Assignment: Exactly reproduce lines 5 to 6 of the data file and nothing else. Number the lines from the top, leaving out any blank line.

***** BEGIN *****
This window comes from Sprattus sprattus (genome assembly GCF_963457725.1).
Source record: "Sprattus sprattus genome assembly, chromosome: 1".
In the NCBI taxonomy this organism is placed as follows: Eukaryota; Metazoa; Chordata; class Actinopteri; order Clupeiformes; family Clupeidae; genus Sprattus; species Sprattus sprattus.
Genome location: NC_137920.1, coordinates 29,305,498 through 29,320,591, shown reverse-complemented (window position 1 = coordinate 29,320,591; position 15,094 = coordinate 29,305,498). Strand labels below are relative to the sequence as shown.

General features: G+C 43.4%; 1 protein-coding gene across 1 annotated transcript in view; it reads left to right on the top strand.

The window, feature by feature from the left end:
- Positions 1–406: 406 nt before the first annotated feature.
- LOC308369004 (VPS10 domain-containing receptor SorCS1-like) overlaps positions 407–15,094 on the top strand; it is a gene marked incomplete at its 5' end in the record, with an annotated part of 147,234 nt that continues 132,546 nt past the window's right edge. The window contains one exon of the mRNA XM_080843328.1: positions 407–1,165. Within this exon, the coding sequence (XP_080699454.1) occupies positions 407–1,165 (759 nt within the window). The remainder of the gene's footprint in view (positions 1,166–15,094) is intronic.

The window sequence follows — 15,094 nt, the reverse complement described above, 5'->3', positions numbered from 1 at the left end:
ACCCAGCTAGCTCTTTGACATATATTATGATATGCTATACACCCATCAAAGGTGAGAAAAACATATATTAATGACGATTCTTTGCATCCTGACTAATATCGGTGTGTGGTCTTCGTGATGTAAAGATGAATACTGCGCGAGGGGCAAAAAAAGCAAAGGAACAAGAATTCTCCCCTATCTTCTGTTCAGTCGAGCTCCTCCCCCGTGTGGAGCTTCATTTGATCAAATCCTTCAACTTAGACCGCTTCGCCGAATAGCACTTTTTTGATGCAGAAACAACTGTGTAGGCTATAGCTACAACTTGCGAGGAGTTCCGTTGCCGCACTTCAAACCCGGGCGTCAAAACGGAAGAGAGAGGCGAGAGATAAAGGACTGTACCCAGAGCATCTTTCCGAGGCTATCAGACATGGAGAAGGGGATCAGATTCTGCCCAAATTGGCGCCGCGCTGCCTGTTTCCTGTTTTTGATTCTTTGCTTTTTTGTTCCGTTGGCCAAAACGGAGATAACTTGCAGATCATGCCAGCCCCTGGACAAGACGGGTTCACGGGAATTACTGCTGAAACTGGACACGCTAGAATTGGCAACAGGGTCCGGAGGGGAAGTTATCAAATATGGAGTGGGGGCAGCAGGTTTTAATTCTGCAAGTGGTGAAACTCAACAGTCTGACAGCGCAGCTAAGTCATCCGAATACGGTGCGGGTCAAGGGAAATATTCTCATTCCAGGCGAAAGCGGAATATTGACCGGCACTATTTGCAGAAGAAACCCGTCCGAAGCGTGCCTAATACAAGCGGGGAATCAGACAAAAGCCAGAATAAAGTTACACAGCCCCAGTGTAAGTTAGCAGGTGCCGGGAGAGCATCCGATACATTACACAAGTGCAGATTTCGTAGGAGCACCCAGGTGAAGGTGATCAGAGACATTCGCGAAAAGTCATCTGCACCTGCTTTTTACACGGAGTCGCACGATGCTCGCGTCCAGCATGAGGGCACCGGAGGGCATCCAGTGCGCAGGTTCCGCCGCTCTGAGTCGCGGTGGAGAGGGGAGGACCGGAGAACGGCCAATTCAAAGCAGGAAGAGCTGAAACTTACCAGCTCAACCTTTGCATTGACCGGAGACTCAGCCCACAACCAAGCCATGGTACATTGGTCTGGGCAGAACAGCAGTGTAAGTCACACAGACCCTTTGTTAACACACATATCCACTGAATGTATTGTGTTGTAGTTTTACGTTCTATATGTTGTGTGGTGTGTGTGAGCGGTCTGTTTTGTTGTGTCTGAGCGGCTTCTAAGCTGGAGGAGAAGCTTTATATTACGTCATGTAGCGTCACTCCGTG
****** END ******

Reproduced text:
General features: G+C 43.4%; 1 protein-coding gene across 1 annotated transcript in view; it reads left to right on the top strand.

The window, feature by feature from the left end: